Sunday, July 9, 2017

Gymnosperms

Lesson 10 of Apologia's Exploring Creation with Botany text by Jeannie Fulbright is all about "Gymnosperms."  It's hard to believe we only have two more weeks left of Botany, but we will do a unit study on fungi after that and will pick up Fulbright's Zoology 3 curriculum in the fall, so we definitely have more to look forward to!
As with every lesson in this text, we used (and recommend) the notebooking journal to accompany it.  These offer a great way to help your child's learning become more solid in mind, and together, you are able to create a memory book of all you're learning as you go.  Maggie loves looking back through her old journals!
We started our lesson on gymnosperms by reading in the text about conifers, specifically, giant sequoias and bristlecone pines, two record-breaking gymnosperms.  We then colored in our journal while we watched a fun video, “Coastal Redwoods vs. Giant Sequoias” by National Geographic Kids on YouTube at https://www.youtube.com/watch?v=Hmhb2vmEnvA (below).  It compares and contrasts the two with some very interesting facts!
Once watched, we completed a “Video Review” sheet (which I make on my computer) and added it into our notebooking journal.
From there, we read about softwood trees versus hardwood trees, evergreens, and the leaves of different gymnosperms (needle-like, scale-like, and awl-like).  We then learned about the difference between pollen cones (the male cones) and seed cones (the female cones).  We also learned about two different gymnosperms that don't make cones at all: junipers (which make berry-like cones) and yews (which make arils instead of cones).  We even read about the benefits of forest fires, and how some large trees are able to survive these threats.

This brought us back to our (very handy in this course) Plant Adaptations photo science cards pack.
We pulled out Card 6 which talks about fire adaptation in pinecones.  It reads, "Some pinecones, such as those from jack pines, bristlecone pines, and the lodgepole pines shown in the photograph [below], open their scales and drop their seeds only after being exposed to the heat of a fire.  The seeds are sealed in the cone by a waxy resinous sap that requires heat to melt the seals and free the seeds.  This adaptation allows pines to be among the first plants to sprout after a fire.  This assures the survival of their species."  Fascinating!  God thought of everything.
We then recorded all we were learning in our notebooking journal.
From there, we went on to learn about cycads and ginkgo biloba, two unusual gymnosperms.

I just love how the journals give her an opportunity to draw pictures and write in her own words.  We love adding thematic stickers to our pages, too.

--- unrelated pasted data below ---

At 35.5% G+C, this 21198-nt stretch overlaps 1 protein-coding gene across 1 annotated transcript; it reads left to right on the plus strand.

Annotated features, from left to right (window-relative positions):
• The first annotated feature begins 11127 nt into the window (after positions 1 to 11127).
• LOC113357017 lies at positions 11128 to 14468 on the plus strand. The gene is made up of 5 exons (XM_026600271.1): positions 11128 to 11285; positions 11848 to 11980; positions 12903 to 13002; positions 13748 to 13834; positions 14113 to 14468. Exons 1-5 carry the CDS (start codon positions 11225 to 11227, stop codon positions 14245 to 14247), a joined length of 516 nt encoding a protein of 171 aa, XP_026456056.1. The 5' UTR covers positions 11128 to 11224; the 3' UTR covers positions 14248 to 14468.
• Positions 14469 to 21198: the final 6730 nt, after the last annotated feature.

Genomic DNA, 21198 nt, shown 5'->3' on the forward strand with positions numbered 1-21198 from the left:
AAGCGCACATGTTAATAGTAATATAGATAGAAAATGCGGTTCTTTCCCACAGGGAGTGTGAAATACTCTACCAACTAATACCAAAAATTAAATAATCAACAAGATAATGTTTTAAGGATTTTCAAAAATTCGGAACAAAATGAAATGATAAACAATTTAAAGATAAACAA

In our microscope slide collection, we have three slides that magnify different parts of different gymnosperms.  We looked at each and Maggie decided to focus on one in particular for her notebook, "Pinewood."
(Here is an image that looks similar to our slide of "Pinewood.")
After observing it under the microscope, Maggie filled out a "Magnification Observation" sheet to place in her journal.  (I made these up on my computer a while back and just print them as needed.)
For our final activity for Lesson 10, we completed the "Opening and Closing Pinecones" experiment outlined on page 144 of the text.  First, we took out our pinecones collection to pick the one we wanted to experiment with.  (We keep fun finds in sealed containers in our classroom for projects like these.)
 Maggie made her selection and we placed the sample in an ice-cold water bath for one hour.
 (Sealing the container kept the pinecone from bobbing up and floating.  We thought it best if it was fully submerged.)
 After an hour, we pulled the specimen out and noticed it was considerably smaller, having pulled its scales tighter around its body.
 It was time to see what heat would do!  We placed our little pinecone on a sheet pan and put it in a 250-degree oven for another hour.  (Poor thing.  It really went through the wringer that day!)
 After an hour, its scales were spread W I D E open!
 How neat!
We recorded our experiment on pages 173-174 of our notebooking journal.
Another great Botany lesson is in the books!  Check back with us again in another week or so after we finish Lesson 11, "Seedless Vascular Plants."  It should be FERNtastic!  (Yes, yes, I did.)

2 comments:

  1. I have loved watching the botany unit in your home and it has flown by!!

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    1. Thanks, Brooke! It certainly has! Next week is our last week in it. I can't believe it! We will do a unit study on fungi afterwards, though, as this book doesn't cover mushrooms and such (since they're not plants). Hope you're having a great summer!

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